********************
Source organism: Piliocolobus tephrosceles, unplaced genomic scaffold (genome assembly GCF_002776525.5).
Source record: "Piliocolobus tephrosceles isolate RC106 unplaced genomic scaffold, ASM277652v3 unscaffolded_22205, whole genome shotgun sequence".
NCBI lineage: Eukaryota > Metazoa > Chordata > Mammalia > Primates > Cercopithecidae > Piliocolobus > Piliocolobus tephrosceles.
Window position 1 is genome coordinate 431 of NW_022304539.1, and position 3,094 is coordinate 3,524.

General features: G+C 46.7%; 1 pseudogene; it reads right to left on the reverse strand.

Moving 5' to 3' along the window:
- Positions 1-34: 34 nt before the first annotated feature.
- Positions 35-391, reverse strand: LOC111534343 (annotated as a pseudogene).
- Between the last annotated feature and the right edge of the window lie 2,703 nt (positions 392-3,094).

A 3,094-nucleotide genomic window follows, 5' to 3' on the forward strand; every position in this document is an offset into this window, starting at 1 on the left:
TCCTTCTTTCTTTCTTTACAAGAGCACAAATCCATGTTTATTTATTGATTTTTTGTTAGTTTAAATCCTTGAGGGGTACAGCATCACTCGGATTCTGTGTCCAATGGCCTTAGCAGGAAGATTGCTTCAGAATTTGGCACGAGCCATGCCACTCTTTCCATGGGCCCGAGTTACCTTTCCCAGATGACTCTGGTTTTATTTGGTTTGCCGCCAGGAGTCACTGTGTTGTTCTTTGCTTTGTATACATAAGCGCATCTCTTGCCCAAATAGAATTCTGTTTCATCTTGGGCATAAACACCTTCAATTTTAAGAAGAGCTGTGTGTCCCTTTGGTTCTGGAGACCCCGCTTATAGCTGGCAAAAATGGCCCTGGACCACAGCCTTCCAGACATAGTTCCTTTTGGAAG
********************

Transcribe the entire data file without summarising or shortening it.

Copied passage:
Source organism: Piliocolobus tephrosceles, unplaced genomic scaffold (genome assembly GCF_002776525.5).
Source record: "Piliocolobus tephrosceles isolate RC106 unplaced genomic scaffold, ASM277652v3 unscaffolded_22205, whole genome shotgun sequence".
NCBI lineage: Eukaryota > Metazoa > Chordata > Mammalia > Primates > Cercopithecidae > Piliocolobus > Piliocolobus tephrosceles.
Window position 1 is genome coordinate 431 of NW_022304539.1, and position 3,094 is coordinate 3,524.

General features: G+C 46.7%; 1 pseudogene; it reads right to left on the reverse strand.

Moving 5' to 3' along the window:
- Positions 1-34: 34 nt before the first annotated feature.
- Positions 35-391, reverse strand: LOC111534343 (annotated as a pseudogene).
- Between the last annotated feature and the right edge of the window lie 2,703 nt (positions 392-3,094).

A 3,094-nucleotide genomic window follows, 5' to 3' on the forward strand; every position in this document is an offset into this window, starting at 1 on the left:
TCCTTCTTTCTTTCTTTACAAGAGCACAAATCCATGTTTATTTATTGATTTTTTGTTAGTTTAAATCCTTGAGGGGTACAGCATCACTCGGATTCTGTGTCCAATGGCCTTAGCAGGAAGATTGCTTCAGAATTTGGCACGAGCCATGCCACTCTTTCCATGGGCCCGAGTTACCTTTCCCAGATGACTCTGGTTTTATTTGGTTTGCCGCCAGGAGTCACTGTGTTGTTCTTTGCTTTGTATACATAAGCGCATCTCTTGCCCAAATAGAATTCTGTTTCATCTTGGGCATAAACACCTTCAATTTTAAGAAGAGCTGTGTGTCCCTTTGGTTCTGGAGACCCCGCTTATAGCTGGCAAAAATGGCCCTGGACCACAGCCTTCCAGACATAGTTCCTTTTGGAAG